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When, over evolutionary time, have human beings stopped doing their usual daily tasks, been overwhelmed by a wondrous, beautiful and irresistible change in the environment that affects all the senses, and paused long enough to contemplate both our smallness and our universal connectedness?

Could an experience like this, repeated almost every day over millennia, have an effect that becomes deeply embedded in our natural processes of health and well-being?

Although there has not been a specific scientific study to examine the question of the impact of watching a sunset, it is an idea that resonates with both logic and intuition. It resonates with the argument that most things that are good for us have been happening for a long time. Things have to happen for a long time for them to become embedded in our biology. This is simply how evolution works – processes that are beneficial for survival are preserved through long term procreative selection. Those things that are not beneficial for survival are either eliminated or resistant, resolving mechanisms are established to counteract the “contamination” and return the organism to health, wellbeing and procreative capacity.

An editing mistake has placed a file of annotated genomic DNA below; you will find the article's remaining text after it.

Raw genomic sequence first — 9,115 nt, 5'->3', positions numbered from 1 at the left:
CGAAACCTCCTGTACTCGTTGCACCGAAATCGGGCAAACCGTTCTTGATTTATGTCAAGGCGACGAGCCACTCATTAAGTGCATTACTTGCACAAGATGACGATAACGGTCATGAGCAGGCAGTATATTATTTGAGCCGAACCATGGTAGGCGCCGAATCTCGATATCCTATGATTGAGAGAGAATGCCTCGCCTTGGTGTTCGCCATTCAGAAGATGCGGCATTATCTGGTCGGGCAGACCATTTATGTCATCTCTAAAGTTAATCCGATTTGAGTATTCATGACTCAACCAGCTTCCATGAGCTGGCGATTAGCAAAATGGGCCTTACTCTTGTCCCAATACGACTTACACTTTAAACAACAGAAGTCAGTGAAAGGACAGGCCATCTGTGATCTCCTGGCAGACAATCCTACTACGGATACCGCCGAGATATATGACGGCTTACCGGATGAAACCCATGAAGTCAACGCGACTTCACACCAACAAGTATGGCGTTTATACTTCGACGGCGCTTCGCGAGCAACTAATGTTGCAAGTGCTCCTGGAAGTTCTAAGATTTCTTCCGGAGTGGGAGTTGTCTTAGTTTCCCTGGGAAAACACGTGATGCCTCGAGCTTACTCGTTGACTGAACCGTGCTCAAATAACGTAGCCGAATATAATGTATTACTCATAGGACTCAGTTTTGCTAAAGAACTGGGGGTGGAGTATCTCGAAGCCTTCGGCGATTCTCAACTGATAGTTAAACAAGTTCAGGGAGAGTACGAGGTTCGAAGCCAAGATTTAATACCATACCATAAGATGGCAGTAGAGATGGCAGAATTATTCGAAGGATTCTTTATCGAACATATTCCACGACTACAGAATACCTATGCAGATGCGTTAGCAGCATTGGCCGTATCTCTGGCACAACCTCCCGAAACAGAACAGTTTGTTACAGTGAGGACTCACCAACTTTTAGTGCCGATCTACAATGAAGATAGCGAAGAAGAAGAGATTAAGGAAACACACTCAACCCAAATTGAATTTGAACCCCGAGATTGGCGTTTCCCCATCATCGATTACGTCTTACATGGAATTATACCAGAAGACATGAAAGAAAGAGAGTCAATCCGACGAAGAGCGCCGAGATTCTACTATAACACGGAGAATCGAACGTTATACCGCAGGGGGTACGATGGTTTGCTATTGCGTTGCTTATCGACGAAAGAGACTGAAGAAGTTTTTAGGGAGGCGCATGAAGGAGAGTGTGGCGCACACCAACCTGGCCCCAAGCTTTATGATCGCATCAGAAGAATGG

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This has been an excerpt from The Neuropsychotherapist Volume 7 Issue 6 – for the complete article and more interesting content, please subscribe to our magazine.

Richard Curtis Hill, MA, MEd, MBMSc, is acknowledged internationally as an expert in human dynamics, communications, the brain and the mind. He is an international lecturer and keynote speaker on the topics of neuroscience, psychosocial genomics, has developed special training courses for suicide prevention and is the originator of the Curiosity Approach. In addition to lectures to the psychological profession in Australia and the world, Richard has a strong engagement with the coaching and business community. His Curiosity Approach offers an innovative new perspective for therapeutic practice of all forms. He is President of the Global Association of Interpersonal Neurobiology Studies (GAINS), a select member of the International Psychosocial Genomics Research Group, an Esteemed Member of the International Council of Professional Therapists, on the editorial board of The Neuropsychotherapist, and director of the Mindscience Institute. He holds Masters degrees in Arts; Education; and Mind and Brain Sciences. His books include, Choose Hope, How the ‘real world’ Is Driving Us Crazy!, and The Practitioner’s Guide to Mirroring Hands, as well as numerous articles, journal papers and book chapters, including in Perspectives on Coping and Resilience and Strengths Based Social Work Practice in Mental Health, published worldwide.
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